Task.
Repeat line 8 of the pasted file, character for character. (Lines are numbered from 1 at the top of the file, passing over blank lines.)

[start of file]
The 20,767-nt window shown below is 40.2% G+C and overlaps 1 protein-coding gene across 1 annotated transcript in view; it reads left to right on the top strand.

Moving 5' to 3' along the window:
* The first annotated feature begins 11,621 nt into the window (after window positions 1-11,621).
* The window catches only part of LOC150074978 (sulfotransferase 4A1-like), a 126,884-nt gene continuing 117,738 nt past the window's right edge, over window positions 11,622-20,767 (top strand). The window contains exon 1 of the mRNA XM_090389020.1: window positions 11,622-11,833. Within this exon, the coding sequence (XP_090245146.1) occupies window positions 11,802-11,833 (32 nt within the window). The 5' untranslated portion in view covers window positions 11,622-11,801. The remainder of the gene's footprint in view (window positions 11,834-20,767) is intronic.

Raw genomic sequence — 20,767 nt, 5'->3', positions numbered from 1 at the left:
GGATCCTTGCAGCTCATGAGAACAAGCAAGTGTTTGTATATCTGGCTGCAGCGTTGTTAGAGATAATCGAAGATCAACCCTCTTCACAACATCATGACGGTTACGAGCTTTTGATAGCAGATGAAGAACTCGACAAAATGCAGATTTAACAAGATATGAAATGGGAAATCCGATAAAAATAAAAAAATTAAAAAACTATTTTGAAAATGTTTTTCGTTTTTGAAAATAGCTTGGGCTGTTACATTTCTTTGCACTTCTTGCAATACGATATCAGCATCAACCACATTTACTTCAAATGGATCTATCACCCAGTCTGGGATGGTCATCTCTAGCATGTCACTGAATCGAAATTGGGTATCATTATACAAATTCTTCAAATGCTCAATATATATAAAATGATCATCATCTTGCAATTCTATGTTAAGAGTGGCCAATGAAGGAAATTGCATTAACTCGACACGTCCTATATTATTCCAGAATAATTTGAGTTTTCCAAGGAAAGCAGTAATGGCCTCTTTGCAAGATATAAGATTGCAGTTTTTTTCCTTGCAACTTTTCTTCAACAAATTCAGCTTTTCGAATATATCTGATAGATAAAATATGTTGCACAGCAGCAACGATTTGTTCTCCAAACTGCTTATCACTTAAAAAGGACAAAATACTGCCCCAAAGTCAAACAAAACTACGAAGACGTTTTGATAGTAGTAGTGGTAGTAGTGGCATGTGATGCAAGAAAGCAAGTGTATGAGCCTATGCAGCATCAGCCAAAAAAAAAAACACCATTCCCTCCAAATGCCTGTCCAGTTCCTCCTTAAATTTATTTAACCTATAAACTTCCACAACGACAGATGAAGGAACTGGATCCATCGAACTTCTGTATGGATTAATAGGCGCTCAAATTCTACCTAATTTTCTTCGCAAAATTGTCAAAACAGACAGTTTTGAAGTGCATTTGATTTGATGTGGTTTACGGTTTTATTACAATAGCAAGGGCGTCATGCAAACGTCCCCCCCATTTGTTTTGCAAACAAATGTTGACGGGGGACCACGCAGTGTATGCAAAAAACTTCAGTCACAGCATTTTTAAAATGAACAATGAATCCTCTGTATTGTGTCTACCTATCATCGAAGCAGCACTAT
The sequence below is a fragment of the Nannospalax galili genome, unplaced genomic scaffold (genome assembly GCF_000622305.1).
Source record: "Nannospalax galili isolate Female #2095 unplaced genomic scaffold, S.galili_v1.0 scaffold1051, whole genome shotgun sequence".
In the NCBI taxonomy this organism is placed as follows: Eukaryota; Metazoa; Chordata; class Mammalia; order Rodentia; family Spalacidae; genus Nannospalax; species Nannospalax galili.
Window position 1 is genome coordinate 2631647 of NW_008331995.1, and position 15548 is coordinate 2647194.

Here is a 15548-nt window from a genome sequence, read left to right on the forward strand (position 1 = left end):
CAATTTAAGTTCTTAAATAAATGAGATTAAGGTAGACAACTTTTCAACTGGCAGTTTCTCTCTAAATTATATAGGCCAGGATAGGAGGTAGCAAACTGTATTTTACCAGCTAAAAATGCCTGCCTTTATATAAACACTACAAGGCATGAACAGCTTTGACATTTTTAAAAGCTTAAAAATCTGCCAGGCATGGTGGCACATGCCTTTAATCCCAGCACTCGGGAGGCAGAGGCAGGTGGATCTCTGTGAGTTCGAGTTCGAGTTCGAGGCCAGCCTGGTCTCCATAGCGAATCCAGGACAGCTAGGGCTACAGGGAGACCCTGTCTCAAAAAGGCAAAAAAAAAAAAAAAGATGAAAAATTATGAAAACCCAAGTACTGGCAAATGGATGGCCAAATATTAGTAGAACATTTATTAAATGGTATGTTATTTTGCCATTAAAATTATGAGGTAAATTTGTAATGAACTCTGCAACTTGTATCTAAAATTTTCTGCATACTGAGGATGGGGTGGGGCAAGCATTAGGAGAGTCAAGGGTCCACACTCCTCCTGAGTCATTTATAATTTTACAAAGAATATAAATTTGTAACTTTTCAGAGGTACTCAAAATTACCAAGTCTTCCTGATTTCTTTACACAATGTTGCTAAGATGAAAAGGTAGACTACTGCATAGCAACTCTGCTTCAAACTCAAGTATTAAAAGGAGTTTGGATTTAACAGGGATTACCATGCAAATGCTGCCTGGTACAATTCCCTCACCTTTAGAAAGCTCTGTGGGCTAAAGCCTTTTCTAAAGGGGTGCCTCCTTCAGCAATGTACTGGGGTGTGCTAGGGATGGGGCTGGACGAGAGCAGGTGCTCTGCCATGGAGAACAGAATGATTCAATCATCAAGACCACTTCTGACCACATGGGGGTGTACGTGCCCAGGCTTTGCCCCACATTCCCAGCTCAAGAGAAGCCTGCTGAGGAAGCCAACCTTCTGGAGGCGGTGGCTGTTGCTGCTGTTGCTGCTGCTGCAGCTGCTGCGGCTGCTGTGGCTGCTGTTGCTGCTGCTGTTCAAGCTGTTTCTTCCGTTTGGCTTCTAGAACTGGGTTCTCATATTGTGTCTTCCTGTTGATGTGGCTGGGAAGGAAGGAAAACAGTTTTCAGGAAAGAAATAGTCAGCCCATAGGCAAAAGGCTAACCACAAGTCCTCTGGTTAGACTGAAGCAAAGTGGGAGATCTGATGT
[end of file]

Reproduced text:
Source record: "Nannospalax galili isolate Female #2095 unplaced genomic scaffold, S.galili_v1.0 scaffold1051, whole genome shotgun sequence".